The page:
Hassan took part in a number of "deprogrammings" in the late 1970s, but has been critical of them since 1980 and has instead advocated "exit counseling".[14] Deprogramming was a controversial form of coercive intervention in which a number of self-styled "deprogrammers" were hired (usually by families or parents) to separate someone from a religious or other movement; after being abducted and/or confined, the individual was subjected to a sustained verbal attack, which might continue for days or weeks, on the group to which they were connected.[15] Hassan claims that he never abducted, restrained, threatened or disrespected anyone in any deprogrammings in which he participated, although this is contradicted by affidavits from victims, and also by Hassan's own written description of a deprogramming he conducted.[5]: 150-51  However, according to Shupe and Darnell, Hassan represents "a maturation of the anti-cult movement toward professionalisation and away from coercive vigilantism".[5]: 152  Hassan's preferred approach, exit counseling, is also a form of family-initiated intervention, but distinguishes itself by allowing the subject to leave at any time and by adopting a non-violent, persuasive approach.[16]: 166, 171–4  In Combatting Cult Mind Control (1988), Hassan stated that although "the non-coercive approach will not work in every case, it has proved to be the option most families prefer. Forcible intervention can be kept as a last resort if all other attempts fail."[17]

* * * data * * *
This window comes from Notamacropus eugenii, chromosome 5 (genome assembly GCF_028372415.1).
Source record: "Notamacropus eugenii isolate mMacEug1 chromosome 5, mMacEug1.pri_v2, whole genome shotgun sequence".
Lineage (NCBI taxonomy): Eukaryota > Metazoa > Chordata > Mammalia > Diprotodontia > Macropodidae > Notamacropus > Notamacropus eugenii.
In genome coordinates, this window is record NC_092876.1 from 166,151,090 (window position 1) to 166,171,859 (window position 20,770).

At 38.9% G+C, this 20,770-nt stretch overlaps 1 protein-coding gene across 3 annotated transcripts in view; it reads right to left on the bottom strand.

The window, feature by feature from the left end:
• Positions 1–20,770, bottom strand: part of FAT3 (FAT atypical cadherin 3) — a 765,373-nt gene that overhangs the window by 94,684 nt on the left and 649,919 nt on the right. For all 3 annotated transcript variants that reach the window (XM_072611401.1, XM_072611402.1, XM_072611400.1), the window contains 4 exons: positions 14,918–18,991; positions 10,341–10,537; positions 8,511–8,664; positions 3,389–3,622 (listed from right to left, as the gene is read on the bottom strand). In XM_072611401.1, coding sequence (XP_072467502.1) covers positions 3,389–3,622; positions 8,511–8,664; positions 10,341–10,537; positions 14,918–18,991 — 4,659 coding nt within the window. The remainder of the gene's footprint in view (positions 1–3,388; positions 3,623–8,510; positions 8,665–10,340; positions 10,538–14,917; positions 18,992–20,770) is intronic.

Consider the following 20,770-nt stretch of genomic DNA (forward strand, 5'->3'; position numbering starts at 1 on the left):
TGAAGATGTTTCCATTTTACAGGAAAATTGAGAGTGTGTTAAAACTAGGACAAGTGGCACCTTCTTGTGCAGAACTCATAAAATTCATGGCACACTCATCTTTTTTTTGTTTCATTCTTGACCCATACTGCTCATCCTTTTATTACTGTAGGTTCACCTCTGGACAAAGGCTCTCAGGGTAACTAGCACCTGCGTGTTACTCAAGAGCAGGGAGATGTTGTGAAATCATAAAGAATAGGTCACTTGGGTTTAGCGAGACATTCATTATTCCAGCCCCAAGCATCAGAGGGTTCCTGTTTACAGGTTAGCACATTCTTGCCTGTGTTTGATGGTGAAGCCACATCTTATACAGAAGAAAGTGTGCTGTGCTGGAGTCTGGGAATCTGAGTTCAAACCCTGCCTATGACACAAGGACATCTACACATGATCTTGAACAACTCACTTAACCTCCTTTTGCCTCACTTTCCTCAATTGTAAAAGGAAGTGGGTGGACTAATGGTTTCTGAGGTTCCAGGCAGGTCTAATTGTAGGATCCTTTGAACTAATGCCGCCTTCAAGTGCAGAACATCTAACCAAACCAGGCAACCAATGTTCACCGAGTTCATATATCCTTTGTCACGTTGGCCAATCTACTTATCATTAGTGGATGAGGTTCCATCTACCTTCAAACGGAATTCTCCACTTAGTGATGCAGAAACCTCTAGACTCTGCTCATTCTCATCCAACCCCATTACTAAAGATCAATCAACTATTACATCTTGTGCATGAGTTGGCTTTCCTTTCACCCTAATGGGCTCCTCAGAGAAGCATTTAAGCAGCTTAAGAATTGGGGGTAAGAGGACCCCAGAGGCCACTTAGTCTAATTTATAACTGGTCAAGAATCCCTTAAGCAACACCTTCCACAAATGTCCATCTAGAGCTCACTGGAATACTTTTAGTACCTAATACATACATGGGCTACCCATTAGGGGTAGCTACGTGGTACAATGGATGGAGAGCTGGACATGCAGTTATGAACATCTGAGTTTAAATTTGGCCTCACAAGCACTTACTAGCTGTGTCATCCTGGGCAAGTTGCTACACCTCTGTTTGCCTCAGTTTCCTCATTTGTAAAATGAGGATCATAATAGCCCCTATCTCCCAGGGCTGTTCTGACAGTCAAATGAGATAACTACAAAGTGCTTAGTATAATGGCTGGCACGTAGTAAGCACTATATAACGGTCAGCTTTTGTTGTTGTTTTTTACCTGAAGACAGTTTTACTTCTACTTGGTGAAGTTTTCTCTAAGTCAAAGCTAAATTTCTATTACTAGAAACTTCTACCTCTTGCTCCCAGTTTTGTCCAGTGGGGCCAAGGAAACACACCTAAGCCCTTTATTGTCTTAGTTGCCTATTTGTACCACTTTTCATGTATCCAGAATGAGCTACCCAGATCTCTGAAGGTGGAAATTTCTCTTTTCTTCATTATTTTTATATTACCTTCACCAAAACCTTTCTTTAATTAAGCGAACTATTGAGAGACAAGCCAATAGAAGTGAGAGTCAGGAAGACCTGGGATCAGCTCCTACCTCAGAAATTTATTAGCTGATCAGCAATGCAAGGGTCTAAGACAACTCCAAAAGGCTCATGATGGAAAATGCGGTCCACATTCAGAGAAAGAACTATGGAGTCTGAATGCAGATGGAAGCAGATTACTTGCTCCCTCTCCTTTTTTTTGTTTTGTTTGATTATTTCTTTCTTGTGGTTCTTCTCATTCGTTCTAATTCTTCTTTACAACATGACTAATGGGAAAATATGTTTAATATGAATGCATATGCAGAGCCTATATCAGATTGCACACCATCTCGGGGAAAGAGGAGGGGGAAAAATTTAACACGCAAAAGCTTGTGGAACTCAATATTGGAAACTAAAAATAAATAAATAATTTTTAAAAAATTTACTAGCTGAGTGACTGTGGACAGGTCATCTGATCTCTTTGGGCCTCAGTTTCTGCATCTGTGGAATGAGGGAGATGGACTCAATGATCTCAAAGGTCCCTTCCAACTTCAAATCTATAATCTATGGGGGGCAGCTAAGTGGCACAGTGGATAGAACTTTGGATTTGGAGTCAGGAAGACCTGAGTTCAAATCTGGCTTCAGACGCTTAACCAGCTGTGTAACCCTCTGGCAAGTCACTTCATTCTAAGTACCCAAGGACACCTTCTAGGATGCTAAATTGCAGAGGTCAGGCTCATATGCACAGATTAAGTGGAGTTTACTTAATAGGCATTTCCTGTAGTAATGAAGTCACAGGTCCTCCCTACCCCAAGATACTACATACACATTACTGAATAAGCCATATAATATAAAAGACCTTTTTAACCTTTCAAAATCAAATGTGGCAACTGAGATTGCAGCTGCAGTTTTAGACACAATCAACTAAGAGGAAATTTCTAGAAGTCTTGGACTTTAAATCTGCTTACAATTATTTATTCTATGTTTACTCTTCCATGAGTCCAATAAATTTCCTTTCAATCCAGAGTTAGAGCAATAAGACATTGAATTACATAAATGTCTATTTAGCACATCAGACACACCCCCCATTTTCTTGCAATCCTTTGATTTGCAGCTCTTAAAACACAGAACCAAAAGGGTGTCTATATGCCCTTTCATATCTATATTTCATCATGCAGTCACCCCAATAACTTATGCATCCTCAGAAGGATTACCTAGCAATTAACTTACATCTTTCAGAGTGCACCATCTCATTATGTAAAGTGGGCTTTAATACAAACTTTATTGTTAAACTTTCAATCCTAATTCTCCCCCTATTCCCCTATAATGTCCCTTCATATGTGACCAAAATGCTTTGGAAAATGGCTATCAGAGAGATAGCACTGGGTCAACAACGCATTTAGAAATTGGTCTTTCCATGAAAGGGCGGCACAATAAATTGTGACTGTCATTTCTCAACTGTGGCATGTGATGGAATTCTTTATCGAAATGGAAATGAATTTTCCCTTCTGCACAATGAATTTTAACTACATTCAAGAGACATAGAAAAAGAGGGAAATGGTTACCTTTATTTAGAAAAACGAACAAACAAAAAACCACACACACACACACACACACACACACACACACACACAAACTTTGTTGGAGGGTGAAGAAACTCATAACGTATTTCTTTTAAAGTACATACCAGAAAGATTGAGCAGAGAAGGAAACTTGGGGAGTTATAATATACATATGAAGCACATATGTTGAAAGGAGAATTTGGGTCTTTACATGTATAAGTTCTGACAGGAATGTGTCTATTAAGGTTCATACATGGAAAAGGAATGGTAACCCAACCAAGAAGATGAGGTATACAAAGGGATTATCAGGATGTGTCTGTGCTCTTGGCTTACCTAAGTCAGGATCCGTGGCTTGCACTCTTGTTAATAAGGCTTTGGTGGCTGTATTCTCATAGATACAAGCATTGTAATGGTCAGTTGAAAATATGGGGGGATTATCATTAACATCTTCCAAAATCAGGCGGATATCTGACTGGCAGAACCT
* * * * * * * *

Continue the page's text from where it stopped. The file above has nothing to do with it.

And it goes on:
Education and writing[edit]

In 1985, Hassan completed a Master’s degree in counseling psychology at Cambridge College.[18] Hassan studied hypnosis and is a member of the American Society for Clinical Hypnosis[19] and the International Society of Hypnosis.[9] In Combatting Cult Mind Control he described his own recruitment as the result of the unethical use of powerful psychological influence techniques by members of the Church.[20]